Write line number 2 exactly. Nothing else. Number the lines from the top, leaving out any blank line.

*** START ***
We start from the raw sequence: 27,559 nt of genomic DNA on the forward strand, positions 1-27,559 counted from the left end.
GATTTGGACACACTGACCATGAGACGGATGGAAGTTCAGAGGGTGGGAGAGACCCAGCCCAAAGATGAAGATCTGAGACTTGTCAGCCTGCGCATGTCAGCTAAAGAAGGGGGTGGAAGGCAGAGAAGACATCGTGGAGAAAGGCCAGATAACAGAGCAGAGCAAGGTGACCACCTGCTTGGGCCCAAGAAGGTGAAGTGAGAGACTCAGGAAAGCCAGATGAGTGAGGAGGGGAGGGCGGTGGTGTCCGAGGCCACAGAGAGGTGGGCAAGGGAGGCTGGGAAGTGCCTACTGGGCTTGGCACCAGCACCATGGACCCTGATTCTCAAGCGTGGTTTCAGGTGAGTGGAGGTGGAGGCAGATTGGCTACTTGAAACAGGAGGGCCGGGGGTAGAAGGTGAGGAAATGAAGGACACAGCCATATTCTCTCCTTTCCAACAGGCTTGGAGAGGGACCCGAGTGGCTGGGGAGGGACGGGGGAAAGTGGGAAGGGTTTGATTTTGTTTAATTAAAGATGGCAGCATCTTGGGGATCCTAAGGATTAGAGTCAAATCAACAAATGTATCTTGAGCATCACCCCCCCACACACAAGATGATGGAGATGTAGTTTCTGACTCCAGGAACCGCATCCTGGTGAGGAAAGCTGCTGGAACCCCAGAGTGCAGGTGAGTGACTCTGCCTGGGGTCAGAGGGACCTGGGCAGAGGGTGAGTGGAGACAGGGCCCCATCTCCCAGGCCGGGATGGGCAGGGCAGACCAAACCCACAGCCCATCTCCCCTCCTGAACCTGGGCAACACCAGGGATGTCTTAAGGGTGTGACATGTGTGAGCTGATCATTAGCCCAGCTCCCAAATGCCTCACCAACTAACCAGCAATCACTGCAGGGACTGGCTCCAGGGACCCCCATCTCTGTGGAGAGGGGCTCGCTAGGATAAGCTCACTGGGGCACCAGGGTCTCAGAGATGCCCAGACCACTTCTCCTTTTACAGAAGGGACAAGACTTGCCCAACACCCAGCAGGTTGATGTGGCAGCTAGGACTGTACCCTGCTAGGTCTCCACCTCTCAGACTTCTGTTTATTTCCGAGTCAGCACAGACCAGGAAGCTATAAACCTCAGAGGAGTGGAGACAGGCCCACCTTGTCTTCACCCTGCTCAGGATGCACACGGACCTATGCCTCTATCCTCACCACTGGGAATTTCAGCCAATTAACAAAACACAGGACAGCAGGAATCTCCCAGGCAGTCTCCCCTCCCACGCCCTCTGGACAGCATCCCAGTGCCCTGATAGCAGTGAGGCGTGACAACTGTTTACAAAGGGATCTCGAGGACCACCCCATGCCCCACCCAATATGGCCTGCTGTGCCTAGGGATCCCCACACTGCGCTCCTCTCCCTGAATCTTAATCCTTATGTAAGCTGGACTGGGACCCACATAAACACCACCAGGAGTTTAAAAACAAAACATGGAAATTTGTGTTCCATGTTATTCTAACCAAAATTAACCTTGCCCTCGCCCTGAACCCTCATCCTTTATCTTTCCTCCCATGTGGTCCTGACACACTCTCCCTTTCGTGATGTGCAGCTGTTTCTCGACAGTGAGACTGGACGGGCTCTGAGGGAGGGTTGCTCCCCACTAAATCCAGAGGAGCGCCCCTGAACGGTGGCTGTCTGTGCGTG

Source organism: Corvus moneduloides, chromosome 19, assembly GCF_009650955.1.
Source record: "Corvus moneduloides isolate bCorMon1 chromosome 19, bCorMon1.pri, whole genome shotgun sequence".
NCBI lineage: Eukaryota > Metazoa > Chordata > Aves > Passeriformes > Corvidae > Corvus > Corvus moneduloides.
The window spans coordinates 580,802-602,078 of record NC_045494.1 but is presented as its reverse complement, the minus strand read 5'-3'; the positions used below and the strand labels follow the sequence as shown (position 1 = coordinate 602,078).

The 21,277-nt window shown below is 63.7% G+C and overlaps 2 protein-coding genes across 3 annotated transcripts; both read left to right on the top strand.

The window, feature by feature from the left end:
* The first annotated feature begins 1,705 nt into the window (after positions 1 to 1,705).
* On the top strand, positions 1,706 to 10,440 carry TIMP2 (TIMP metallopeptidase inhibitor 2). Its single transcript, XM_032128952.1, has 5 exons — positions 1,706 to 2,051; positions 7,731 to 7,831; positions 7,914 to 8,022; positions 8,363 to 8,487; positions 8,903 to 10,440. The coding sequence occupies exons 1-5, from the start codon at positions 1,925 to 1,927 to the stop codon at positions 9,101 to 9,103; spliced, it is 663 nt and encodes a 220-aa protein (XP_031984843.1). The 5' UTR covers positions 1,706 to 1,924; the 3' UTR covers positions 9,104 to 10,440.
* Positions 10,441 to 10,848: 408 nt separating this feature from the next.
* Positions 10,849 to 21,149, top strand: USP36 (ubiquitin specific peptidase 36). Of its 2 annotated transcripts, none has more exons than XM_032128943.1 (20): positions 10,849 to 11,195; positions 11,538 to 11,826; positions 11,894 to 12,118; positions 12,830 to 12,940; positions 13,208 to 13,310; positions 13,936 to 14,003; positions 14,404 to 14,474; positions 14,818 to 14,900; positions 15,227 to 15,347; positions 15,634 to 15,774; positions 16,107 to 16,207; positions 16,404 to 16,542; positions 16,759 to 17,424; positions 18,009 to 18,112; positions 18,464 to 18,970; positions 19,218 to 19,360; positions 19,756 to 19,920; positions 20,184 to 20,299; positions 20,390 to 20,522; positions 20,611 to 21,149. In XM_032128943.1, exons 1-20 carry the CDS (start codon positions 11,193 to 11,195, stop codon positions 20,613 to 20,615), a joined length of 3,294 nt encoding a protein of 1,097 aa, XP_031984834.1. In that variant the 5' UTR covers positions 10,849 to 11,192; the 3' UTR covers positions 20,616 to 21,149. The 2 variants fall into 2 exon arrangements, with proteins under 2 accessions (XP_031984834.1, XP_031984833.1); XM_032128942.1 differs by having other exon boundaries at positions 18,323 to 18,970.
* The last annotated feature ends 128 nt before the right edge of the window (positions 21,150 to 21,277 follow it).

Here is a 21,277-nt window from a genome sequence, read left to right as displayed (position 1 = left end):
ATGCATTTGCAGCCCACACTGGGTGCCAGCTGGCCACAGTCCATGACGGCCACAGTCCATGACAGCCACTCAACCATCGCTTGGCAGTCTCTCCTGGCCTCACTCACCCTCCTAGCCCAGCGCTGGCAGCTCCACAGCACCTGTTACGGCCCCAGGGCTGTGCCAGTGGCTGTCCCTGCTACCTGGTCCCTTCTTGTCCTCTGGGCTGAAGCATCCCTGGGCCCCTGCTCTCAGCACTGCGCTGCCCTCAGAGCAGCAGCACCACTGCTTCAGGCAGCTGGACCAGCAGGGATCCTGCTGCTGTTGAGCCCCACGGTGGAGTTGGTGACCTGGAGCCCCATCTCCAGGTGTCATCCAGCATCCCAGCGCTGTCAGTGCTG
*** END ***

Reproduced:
GATTTGGACACACTGACCATGAGACGGATGGAAGTTCAGAGGGTGGGAGAGACCCAGCCCAAAGATGAAGATCTGAGACTTGTCAGCCTGCGCATGTCAGCTAAAGAAGGGGGTGGAAGGCAGAGAAGACATCGTGGAGAAAGGCCAGATAACAGAGCAGAGCAAGGTGACCACCTGCTTGGGCCCAAGAAGGTGAAGTGAGAGACTCAGGAAAGCCAGATGAGTGAGGAGGGGAGGGCGGTGGTGTCCGAGGCCACAGAGAGGTGGGCAAGGGAGGCTGGGAAGTGCCTACTGGGCTTGGCACCAGCACCATGGACCCTGATTCTCAAGCGTGGTTTCAGGTGAGTGGAGGTGGAGGCAGATTGGCTACTTGAAACAGGAGGGCCGGGGGTAGAAGGTGAGGAAATGAAGGACACAGCCATATTCTCTCCTTTCCAACAGGCTTGGAGAGGGACCCGAGTGGCTGGGGAGGGACGGGGGAAAGTGGGAAGGGTTTGATTTTGTTTAATTAAAGATGGCAGCATCTTGGGGATCCTAAGGATTAGAGTCAAATCAACAAATGTATCTTGAGCATCACCCCCCCACACACAAGATGATGGAGATGTAGTTTCTGACTCCAGGAACCGCATCCTGGTGAGGAAAGCTGCTGGAACCCCAGAGTGCAGGTGAGTGACTCTGCCTGGGGTCAGAGGGACCTGGGCAGAGGGTGAGTGGAGACAGGGCCCCATCTCCCAGGCCGGGATGGGCAGGGCAGACCAAACCCACAGCCCATCTCCCCTCCTGAACCTGGGCAACACCAGGGATGTCTTAAGGGTGTGACATGTGTGAGCTGATCATTAGCCCAGCTCCCAAATGCCTCACCAACTAACCAGCAATCACTGCAGGGACTGGCTCCAGGGACCCCCATCTCTGTGGAGAGGGGCTCGCTAGGATAAGCTCACTGGGGCACCAGGGTCTCAGAGATGCCCAGACCACTTCTCCTTTTACAGAAGGGACAAGACTTGCCCAACACCCAGCAGGTTGATGTGGCAGCTAGGACTGTACCCTGCTAGGTCTCCACCTCTCAGACTTCTGTTTATTTCCGAGTCAGCACAGACCAGGAAGCTATAAACCTCAGAGGAGTGGAGACAGGCCCACCTTGTCTTCACCCTGCTCAGGATGCACACGGACCTATGCCTCTATCCTCACCACTGGGAATTTCAGCCAATTAACAAAACACAGGACAGCAGGAATCTCCCAGGCAGTCTCCCCTCCCACGCCCTCTGGACAGCATCCCAGTGCCCTGATAGCAGTGAGGCGTGACAACTGTTTACAAAGGGATCTCGAGGACCACCCCATGCCCCACCCAATATGGCCTGCTGTGCCTAGGGATCCCCACACTGCGCTCCTCTCCCTGAATCTTAATCCTTATGTAAGCTGGACTGGGACCCACATAAACACCACCAGGAGTTTAAAAACAAAACATGGAAATTTGTGTTCCATGTTATTCTAACCAAAATTAACCTTGCCCTCGCCCTGAACCCTCATCCTTTATCTTTCCTCCCATGTGGTCCTGACACACTCTCCCTTTCGTGATGTGCAGCTGTTTCTCGACAGTGAGACTGGACGGGCTCTGAGGGAGGGTTGCTCCCCACTAAATCCAGAGGAGCGCCCCTGAACGGTGGCTGTCTGTGCGTG